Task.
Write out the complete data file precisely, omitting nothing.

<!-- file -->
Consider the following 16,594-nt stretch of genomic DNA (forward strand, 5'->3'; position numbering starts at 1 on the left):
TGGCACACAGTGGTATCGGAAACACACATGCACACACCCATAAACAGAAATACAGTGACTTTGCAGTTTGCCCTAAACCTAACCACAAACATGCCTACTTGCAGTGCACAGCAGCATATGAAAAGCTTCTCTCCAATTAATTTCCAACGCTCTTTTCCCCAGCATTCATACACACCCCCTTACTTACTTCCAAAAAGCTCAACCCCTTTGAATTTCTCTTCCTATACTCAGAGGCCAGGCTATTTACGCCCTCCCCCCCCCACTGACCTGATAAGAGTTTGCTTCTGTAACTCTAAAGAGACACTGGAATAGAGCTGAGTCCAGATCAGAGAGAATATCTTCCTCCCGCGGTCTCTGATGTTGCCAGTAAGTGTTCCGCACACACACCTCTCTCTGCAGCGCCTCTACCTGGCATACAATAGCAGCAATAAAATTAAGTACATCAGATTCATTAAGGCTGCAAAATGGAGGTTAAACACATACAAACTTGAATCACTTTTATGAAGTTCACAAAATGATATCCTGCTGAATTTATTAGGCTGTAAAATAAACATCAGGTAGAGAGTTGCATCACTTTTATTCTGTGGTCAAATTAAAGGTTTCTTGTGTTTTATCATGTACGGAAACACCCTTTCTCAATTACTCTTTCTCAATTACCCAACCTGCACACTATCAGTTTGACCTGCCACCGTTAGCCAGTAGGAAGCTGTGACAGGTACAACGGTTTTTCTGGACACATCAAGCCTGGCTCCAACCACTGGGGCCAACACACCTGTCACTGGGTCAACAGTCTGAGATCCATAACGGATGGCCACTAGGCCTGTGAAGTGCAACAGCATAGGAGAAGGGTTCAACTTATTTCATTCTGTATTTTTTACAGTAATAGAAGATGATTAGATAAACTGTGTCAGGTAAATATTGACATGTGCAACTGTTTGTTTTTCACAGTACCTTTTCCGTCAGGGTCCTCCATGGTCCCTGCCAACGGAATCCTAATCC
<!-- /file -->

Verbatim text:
Consider the following 16,594-nt stretch of genomic DNA (forward strand, 5'->3'; position numbering starts at 1 on the left):
TGGCACACAGTGGTATCGGAAACACACATGCACACACCCATAAACAGAAATACAGTGACTTTGCAGTTTGCCCTAAACCTAACCACAAACATGCCTACTTGCAGTGCACAGCAGCATATGAAAAGCTTCTCTCCAATTAATTTCCAACGCTCTTTTCCCCAGCATTCATACACACCCCCTTACTTACTTCCAAAAAGCTCAACCCCTTTGAATTTCTCTTCCTATACTCAGAGGCCAGGCTATTTACGCCCTCCCCCCCCCACTGACCTGATAAGAGTTTGCTTCTGTAACTCTAAAGAGACACTGGAATAGAGCTGAGTCCAGATCAGAGAGAATATCTTCCTCCCGCGGTCTCTGATGTTGCCAGTAAGTGTTCCGCACACACACCTCTCTCTGCAGCGCCTCTACCTGGCATACAATAGCAGCAATAAAATTAAGTACATCAGATTCATTAAGGCTGCAAAATGGAGGTTAAACACATACAAACTTGAATCACTTTTATGAAGTTCACAAAATGATATCCTGCTGAATTTATTAGGCTGTAAAATAAACATCAGGTAGAGAGTTGCATCACTTTTATTCTGTGGTCAAATTAAAGGTTTCTTGTGTTTTATCATGTACGGAAACACCCTTTCTCAATTACTCTTTCTCAATTACCCAACCTGCACACTATCAGTTTGACCTGCCACCGTTAGCCAGTAGGAAGCTGTGACAGGTACAACGGTTTTTCTGGACACATCAAGCCTGGCTCCAACCACTGGGGCCAACACACCTGTCACTGGGTCAACAGTCTGAGATCCATAACGGATGGCCACTAGGCCTGTGAAGTGCAACAGCATAGGAGAAGGGTTCAACTTATTTCATTCTGTATTTTTTACAGTAATAGAAGATGATTAGATAAACTGTGTCAGGTAAATATTGACATGTGCAACTGTTTGTTTTTCACAGTACCTTTTCCGTCAGGGTCCTCCATGGTCCCTGCCAACGGAATCCTAATCC